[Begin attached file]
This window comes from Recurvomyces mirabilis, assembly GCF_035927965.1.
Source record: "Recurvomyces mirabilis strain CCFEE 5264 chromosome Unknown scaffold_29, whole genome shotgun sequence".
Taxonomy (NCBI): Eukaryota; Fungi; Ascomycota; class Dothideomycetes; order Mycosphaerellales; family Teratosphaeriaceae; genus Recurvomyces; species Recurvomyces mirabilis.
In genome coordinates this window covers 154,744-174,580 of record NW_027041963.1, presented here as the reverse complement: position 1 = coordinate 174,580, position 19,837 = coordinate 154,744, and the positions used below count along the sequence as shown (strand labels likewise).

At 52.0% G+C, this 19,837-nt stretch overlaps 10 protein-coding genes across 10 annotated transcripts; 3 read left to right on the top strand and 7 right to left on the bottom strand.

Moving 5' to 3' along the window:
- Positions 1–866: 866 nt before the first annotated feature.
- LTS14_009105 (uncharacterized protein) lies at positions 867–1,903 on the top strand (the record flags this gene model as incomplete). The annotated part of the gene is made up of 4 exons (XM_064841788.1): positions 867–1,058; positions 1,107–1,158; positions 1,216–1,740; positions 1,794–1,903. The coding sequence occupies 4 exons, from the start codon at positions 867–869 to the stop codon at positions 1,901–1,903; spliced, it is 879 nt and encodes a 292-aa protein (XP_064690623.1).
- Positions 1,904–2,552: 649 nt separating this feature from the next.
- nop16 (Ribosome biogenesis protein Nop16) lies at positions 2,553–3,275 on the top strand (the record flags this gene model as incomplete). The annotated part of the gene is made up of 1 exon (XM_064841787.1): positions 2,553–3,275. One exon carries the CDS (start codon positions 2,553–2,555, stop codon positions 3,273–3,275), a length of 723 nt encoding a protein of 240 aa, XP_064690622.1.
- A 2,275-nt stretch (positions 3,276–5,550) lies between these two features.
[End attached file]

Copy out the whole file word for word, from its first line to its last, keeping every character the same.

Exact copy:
This window comes from Recurvomyces mirabilis, assembly GCF_035927965.1.
Source record: "Recurvomyces mirabilis strain CCFEE 5264 chromosome Unknown scaffold_29, whole genome shotgun sequence".
Taxonomy (NCBI): Eukaryota; Fungi; Ascomycota; class Dothideomycetes; order Mycosphaerellales; family Teratosphaeriaceae; genus Recurvomyces; species Recurvomyces mirabilis.
In genome coordinates this window covers 154,744-174,580 of record NW_027041963.1, presented here as the reverse complement: position 1 = coordinate 174,580, position 19,837 = coordinate 154,744, and the positions used below count along the sequence as shown (strand labels likewise).

At 52.0% G+C, this 19,837-nt stretch overlaps 10 protein-coding genes across 10 annotated transcripts; 3 read left to right on the top strand and 7 right to left on the bottom strand.

Moving 5' to 3' along the window:
- Positions 1–866: 866 nt before the first annotated feature.
- LTS14_009105 (uncharacterized protein) lies at positions 867–1,903 on the top strand (the record flags this gene model as incomplete). The annotated part of the gene is made up of 4 exons (XM_064841788.1): positions 867–1,058; positions 1,107–1,158; positions 1,216–1,740; positions 1,794–1,903. The coding sequence occupies 4 exons, from the start codon at positions 867–869 to the stop codon at positions 1,901–1,903; spliced, it is 879 nt and encodes a 292-aa protein (XP_064690623.1).
- Positions 1,904–2,552: 649 nt separating this feature from the next.
- nop16 (Ribosome biogenesis protein Nop16) lies at positions 2,553–3,275 on the top strand (the record flags this gene model as incomplete). The annotated part of the gene is made up of 1 exon (XM_064841787.1): positions 2,553–3,275. One exon carries the CDS (start codon positions 2,553–2,555, stop codon positions 3,273–3,275), a length of 723 nt encoding a protein of 240 aa, XP_064690622.1.
- A 2,275-nt stretch (positions 3,276–5,550) lies between these two features.